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Cam Rebuilding, Swapping, Buildup, & Restoration

 

Cam Design

A hydralic flat tappet cam's lobes are ground with a slight taper which spins the lifter and pushes the cam rearward. Also consider the rearward thrust of the cam produced by driving the distributor gear, which also drives the oil pump. The back of the cam gear then contacts the block preventing the whole assembly from going any further back. OTOH a roller cam has perfectly straight lobes. Of course to keep the cam from wandering around you must ues a thrust plate or cam button.

Excessive cam end play causes erratic timing and causes/is caused by (in a self reinforcing loop)timing chain stretch. Using a cam button does not cause any damage, and in fact stabilizes timing at high rpm. I can't think of any reason why a device that eliminates cam end play would cause premature wear on the cam. Even the timing cover shows no effect from the cam button, since the bronze button is the sacrificial (softer) component.

Mondello makes a bronze spacer that installs behind the cam gear (between the gear and the block) for use in setting up your cam properly. This is usually used with a bronze cam button.

[ Thanks to Walter, Scott Mullen, Glenn Connors for this information ]

Cam Nomenclature

Lobe centers are the apex of the lift for the intake and exhaust lobes. Lobe seperation is the number of degrees that seperates the two lobe centers. Overlap is the number of degrees that the cam holds both intake and exhaust open at the same moment. Cams are a very simple concept, but are extremely complicated in use.

Probably the best place to learn about these terms is from cam cataloges. Most have detailed information with pictures.

[ Thanks to Danny, Walter, Mark Prince for this information ]

Replacing the Cam

Make sure you spring the extra $35 for a new set of lifters (and $20 more for the lifter extractor tool). If the lifters are stuck in the block, don't just replace the cam. Even assuming that you could do it, you wouldn't want to; the lifters develop a wear pattern with the individual lobe of a camshaft, and will cause excessive wear on a new cam's lobes.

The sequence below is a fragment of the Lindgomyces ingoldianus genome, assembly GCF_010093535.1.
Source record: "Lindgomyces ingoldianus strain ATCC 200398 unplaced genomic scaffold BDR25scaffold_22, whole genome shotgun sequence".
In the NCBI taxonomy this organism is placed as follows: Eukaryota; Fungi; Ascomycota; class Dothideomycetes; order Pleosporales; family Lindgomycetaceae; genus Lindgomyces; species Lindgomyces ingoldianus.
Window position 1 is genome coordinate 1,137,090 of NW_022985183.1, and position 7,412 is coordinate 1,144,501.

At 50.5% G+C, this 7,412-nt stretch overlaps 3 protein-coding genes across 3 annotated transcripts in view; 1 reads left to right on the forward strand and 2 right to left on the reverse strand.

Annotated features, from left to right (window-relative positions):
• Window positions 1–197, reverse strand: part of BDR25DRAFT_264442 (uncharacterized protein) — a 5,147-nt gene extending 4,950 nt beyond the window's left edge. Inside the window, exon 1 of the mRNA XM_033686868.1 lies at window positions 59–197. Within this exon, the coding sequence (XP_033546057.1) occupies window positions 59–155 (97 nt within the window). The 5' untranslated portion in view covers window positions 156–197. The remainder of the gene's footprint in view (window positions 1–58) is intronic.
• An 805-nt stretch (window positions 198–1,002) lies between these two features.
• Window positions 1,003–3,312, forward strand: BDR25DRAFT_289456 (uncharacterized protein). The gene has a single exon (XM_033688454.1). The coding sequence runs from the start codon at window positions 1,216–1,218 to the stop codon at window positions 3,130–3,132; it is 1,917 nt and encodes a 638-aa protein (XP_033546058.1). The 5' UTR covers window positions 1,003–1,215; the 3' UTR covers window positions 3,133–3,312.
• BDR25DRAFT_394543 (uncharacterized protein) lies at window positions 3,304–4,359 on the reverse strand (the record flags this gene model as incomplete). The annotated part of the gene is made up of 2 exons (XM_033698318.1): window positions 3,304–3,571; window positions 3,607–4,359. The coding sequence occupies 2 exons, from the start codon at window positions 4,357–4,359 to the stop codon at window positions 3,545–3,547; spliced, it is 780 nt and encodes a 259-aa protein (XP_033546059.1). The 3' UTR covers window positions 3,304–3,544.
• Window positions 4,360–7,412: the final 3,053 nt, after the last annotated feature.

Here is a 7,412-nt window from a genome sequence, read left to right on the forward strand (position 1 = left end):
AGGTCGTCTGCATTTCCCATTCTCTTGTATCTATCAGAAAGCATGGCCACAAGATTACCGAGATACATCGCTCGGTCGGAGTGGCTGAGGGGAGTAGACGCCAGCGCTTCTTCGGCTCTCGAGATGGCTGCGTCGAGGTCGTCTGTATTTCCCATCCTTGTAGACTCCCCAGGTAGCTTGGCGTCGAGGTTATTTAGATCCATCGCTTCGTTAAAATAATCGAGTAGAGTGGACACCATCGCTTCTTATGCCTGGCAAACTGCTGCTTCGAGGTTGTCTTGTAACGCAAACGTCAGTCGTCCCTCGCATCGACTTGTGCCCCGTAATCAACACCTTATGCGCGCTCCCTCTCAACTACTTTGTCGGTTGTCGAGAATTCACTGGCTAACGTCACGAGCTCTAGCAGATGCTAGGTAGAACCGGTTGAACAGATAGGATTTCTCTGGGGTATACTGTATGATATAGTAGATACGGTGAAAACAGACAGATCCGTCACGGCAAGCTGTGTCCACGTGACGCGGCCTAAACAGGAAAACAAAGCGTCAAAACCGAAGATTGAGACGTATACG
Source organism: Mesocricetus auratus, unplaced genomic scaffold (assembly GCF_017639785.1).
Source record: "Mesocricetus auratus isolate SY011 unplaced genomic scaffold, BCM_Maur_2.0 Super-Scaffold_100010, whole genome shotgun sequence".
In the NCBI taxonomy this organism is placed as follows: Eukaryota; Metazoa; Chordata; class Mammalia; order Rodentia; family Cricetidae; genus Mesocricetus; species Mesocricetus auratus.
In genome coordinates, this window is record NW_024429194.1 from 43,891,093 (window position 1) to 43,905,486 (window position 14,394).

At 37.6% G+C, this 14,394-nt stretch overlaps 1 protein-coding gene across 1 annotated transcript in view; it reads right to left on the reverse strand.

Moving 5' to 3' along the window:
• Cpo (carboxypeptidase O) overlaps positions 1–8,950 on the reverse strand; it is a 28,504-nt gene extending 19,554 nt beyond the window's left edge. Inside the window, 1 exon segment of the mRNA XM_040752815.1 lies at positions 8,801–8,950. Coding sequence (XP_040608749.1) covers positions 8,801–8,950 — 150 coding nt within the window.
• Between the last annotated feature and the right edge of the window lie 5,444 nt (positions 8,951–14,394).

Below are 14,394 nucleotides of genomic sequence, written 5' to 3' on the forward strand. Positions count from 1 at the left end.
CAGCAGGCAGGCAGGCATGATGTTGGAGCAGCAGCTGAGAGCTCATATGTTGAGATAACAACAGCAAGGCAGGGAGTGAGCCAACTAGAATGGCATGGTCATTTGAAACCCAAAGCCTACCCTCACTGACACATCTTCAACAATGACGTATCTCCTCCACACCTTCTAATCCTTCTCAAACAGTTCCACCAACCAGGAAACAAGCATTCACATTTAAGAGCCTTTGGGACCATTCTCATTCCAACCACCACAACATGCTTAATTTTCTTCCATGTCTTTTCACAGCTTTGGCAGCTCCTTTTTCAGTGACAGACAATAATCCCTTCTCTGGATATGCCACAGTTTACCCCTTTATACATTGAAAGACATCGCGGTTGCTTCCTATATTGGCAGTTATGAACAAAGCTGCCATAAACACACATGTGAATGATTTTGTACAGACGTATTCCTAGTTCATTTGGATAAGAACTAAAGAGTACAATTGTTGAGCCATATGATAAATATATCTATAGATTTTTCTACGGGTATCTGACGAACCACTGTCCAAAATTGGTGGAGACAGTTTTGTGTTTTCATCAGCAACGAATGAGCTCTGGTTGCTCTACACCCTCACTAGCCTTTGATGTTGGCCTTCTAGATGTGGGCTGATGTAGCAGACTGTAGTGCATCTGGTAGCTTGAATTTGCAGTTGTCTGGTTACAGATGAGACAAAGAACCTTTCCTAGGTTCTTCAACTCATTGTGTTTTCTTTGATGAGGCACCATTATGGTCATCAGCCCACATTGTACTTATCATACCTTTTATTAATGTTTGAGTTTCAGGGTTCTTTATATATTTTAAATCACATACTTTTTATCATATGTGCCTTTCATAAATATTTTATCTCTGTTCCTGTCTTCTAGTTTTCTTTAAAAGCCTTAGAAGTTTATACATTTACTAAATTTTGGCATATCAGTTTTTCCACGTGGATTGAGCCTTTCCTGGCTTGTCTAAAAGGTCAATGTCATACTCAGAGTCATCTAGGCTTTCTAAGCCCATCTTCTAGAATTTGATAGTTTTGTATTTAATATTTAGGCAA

If you were going to try replacing just the cam, I suppose you could unbolt the rockers, take out the pushrods, and pull the lifters up in their bores enough to clear the cam journals. Once you are at that point, however, you're only an inch away from pulling the lifter out of the bore anyway. Besides, it'd be much less than fun if one of the lifters decided to take a dive into the oil pan when you had the cam out.

[ Thanks to Bob Barry for this information ]

Picking a Cam

All Olds passenger-car V-8's (except the '83-'84 H/O and '86-'87 442's) after about 1973 ran the same mild cam grind: .400" lift/~260° duration. Actually, some 260's and 307's may have had an even milder cam.

The H/O-442 cam in the 307's was a bit more radical: ~.430" lift, I recall. Of course, if you've got a roller-cam, so you can't just use the grind (and especially not the actual cam) from a late-70's 350.

Some helpful cam specs:
250 HP 350: .400" intake and exhaust lift -- 250° intake duration -- 264° exhaust duration -- 111° lobe centers.
310 HP 350: .400" intake and exhaust lift -- 258° intake duration -- 272° exhaust duration -- 111° lobe centers.
325 HP 350: .474" intake and exhaust lift -- 308° intake duration -- 308° exhaust duration -- 113° lobe centers.

[ Thanks to Bob Barry, others for this information ]

Degreeing the Cam

Yes, normally you just line up the dots on the sprockets when installing a cam. Unfortunately, many emissions V-8's reduced emissions (and power) by retarding the camshaft; sometimes the dowel on the camshaft would be a few degrees retarded, sometimes the dowel hole in the cam sprocket. When you add in production tolerances, it's quite possible that your cam will be *nowhere* near where it should be, even though you've matched up the dots.

This is one thing Mondello warns about in his tech manual, and that I've seen myself; even name-brand sprocket sets, with the dots matched, will retard the cam.

Now sometimes you want the cam to be retarded, sometimes you want it advanced, but most of the time you just want it installed "straight up". With a degree wheel attached to the front of the crank, you measure where certain camshaft events (max lift, opening .050", etc) occur in relation to TDC and BDC of the #1 piston; these are measured in degrees on the crank.

You can adjust the cam timing by using an offset bushing in the sprocket dowel hole, or using one of those multi-keyway timing sprockets.

And yes, if you could trust the dots, you wouldn't need to degree the cam unless you wanted to advance or retard it for some reason; I'd say that even on a stock Olds rebuild, you'd want to do it just to make sure the cam is where it should be.

[ Thanks to Bob Barry for this information ]
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